Utility Week

UTILITY Week 5th February 2016

Utility Week - authoritative, impartial and essential reading for senior people within utilities, regulators and government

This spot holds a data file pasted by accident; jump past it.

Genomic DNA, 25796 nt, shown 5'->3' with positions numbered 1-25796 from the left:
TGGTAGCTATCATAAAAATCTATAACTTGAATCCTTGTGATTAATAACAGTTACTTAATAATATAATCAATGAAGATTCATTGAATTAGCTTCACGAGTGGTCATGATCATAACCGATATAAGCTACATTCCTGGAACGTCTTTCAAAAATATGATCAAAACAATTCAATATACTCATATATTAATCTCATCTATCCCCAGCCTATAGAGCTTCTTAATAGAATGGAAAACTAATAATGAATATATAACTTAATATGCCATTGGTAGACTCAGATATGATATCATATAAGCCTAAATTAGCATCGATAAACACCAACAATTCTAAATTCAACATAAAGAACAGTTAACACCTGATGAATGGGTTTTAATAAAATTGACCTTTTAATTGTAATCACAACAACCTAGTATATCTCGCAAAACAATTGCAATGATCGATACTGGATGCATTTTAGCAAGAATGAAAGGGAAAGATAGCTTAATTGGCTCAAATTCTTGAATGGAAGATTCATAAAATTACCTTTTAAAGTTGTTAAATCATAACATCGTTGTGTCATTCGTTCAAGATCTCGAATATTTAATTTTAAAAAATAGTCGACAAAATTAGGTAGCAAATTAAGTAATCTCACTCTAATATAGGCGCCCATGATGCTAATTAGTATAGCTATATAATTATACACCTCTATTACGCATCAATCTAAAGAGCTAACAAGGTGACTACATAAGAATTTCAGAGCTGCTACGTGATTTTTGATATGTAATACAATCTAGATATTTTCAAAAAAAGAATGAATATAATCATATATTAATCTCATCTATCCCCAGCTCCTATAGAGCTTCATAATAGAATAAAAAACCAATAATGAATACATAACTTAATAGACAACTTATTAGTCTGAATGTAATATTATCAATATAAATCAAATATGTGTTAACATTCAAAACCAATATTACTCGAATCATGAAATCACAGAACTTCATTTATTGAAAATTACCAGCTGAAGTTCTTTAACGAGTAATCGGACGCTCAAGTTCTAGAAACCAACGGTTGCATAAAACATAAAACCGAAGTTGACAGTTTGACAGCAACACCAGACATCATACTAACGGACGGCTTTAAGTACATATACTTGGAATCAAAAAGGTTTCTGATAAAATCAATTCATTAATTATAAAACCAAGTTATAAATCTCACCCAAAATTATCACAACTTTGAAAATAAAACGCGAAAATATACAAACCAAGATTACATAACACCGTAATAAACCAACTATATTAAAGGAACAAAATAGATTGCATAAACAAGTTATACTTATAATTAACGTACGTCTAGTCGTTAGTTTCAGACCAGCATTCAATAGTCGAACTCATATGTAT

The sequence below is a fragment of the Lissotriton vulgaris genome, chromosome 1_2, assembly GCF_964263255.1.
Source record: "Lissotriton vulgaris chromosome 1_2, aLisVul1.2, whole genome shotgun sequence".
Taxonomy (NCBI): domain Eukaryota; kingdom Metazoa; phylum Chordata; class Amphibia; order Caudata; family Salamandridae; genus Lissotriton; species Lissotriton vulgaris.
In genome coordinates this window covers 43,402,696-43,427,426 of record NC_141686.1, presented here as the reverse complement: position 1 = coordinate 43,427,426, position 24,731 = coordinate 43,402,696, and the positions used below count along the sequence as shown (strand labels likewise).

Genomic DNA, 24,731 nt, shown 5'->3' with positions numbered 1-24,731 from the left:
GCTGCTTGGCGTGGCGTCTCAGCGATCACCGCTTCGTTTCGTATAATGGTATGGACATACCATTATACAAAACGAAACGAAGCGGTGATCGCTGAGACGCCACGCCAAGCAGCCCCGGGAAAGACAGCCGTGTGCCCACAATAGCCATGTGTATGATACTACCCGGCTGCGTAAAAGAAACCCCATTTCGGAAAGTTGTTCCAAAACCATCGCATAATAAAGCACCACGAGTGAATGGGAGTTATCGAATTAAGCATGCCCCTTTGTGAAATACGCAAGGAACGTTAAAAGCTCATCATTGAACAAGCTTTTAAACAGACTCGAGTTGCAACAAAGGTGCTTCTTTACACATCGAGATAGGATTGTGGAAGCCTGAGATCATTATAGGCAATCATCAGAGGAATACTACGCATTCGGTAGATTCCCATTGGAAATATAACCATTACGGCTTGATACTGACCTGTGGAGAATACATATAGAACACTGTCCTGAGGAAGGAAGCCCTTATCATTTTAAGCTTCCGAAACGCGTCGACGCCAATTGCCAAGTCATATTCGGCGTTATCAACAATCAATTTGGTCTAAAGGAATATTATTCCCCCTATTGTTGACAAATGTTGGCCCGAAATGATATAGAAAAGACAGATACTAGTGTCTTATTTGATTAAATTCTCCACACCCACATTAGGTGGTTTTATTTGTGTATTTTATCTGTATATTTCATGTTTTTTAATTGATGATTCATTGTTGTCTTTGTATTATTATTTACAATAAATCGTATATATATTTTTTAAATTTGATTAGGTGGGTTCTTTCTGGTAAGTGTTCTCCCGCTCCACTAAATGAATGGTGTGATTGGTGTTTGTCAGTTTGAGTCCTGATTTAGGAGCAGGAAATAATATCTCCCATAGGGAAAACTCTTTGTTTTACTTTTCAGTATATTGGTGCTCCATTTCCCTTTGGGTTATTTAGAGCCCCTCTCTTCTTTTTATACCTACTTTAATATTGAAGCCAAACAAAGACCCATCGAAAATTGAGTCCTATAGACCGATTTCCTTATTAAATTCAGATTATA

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18 | 5TH - 11TH FEBRUARY 2016 | UTILITY WEEK Operations & Assets Outside In Innovation/Motorsport T he exploits of Formula 1 world cham- pion Lewis Hamilton and his all-con- quering Mercedes team might seem about as far removed from the world of the UK utility companies as it is possible to be. However, the electricity, gas and water sectors could be able to learn lessons, and potentially find solutions to some of their problems, by drawing on the experience and expertise involved in designing, building, transporting and racing an 850bhp car in exotic locations around the globe. At least that is the hope of the Motorsport Industry Association (MIA) and the Institu- tion of Engineering and Technology (IET), which have jointly launched a "Horizontal Innovation" initiative to boost the transfer of valuable know-how out from the British motorsport industry and into other sectors. As IET president Naomi Climer said at the initiative's launch event, it aims to ensure that innovative ideas and products are not "locked into one sector or industry, or even one company", but are shared with other sectors for mutual benefit. There are a number of ways in which motor sport can potentially have a direct impact on the efficiency and performance of utilities by transferring either technical innovations or approaches to innovation that have been honed through intense com- petitive rigour. Indeed, Williams Advanced Engineering – the engineering arm of the F1 team – has already had an impact (see case studies, right). MIA chief executive Chris Aylett says the motorsport industry has a good record of commercialising its innovations, but there are opportunities for more motorsport- derived solutions to solve problems in other sectors, including utilities. "It is just about getting the right people in the right room and having that first conversation," he says. Thinking outside the silo of an individual sector – something the keynote conference at Utility Week Live (see box) aims to help address – is key, according to Aylett, espe- cially given the expertise within his industry. "There is a wealth of 100 years' worth or knowledge in solving weird problems – not about a car but about performance," he adds. "The engineers are solving weird problems all the time. It is a vast reservoir and it's about getting a person with a problem asking this sector whether they may be able to help." From the track, utilities may be able to learn more about improving the aero- dynamics of their assets, not only in terms of improving air or water flow around an asset component – like a turbine – but also in terms of improving the placement of assets, such as windfarms. Aylett even says that models of whole cities and new buildings have been created, predicting how weather conditions will affect them and their sur- Lessons from motorsport Aerodynamics: Managing airflow can result in some energy efficiency savings (see case study), but it could potentially lead to more efficient turbines. Computational fluid dynamics modelling, used to help design the cars, could also be used to help plot out where a new asset could be placed so that it is least affected by its surrounding environment. Heat management and transfer: This could help to improve the efficiency of thermal generation plants by improving the understanding and control of heat, and therefore how much of the energy is translated into electricity. Materials: The development of lightweight and strong materials, such as carbon fibre, could The race is on There is much we can learn from other industries to get a fresh perspective on the way we do business. This week, Mathew Beech looks at motorsport. Competitive engineering: Con- tinually competing for any advan- tage that will see their team's car go faster than their rivals', chasing the next innovation is ingrained into motorsport engineers. This innovative streak has developed processes that can find applica- tions away from the track. Attracting the next generation: Striving for the next big break- through in motorsport means, according to MIA chief executive Chris Aylett, the next generation of engineers will not have time to lose interest in – and drift away from – engineering. It will not only keep them involved, but also get them interested in the first place. The theme at this year's Utility Week Live is transformation and the keynote conference will give VIP delegates the opportunity to review and discuss the work going on within the sector to tackle the challenges facing utilities. It will also provide them with the chance to learn from those outside the sector, exposing them to new ideas and innovations. ENGINEERING SKILLS SCENARIOS UTILIT Y WEEK LIVE 2016: KEYNOTE CONFERENCE

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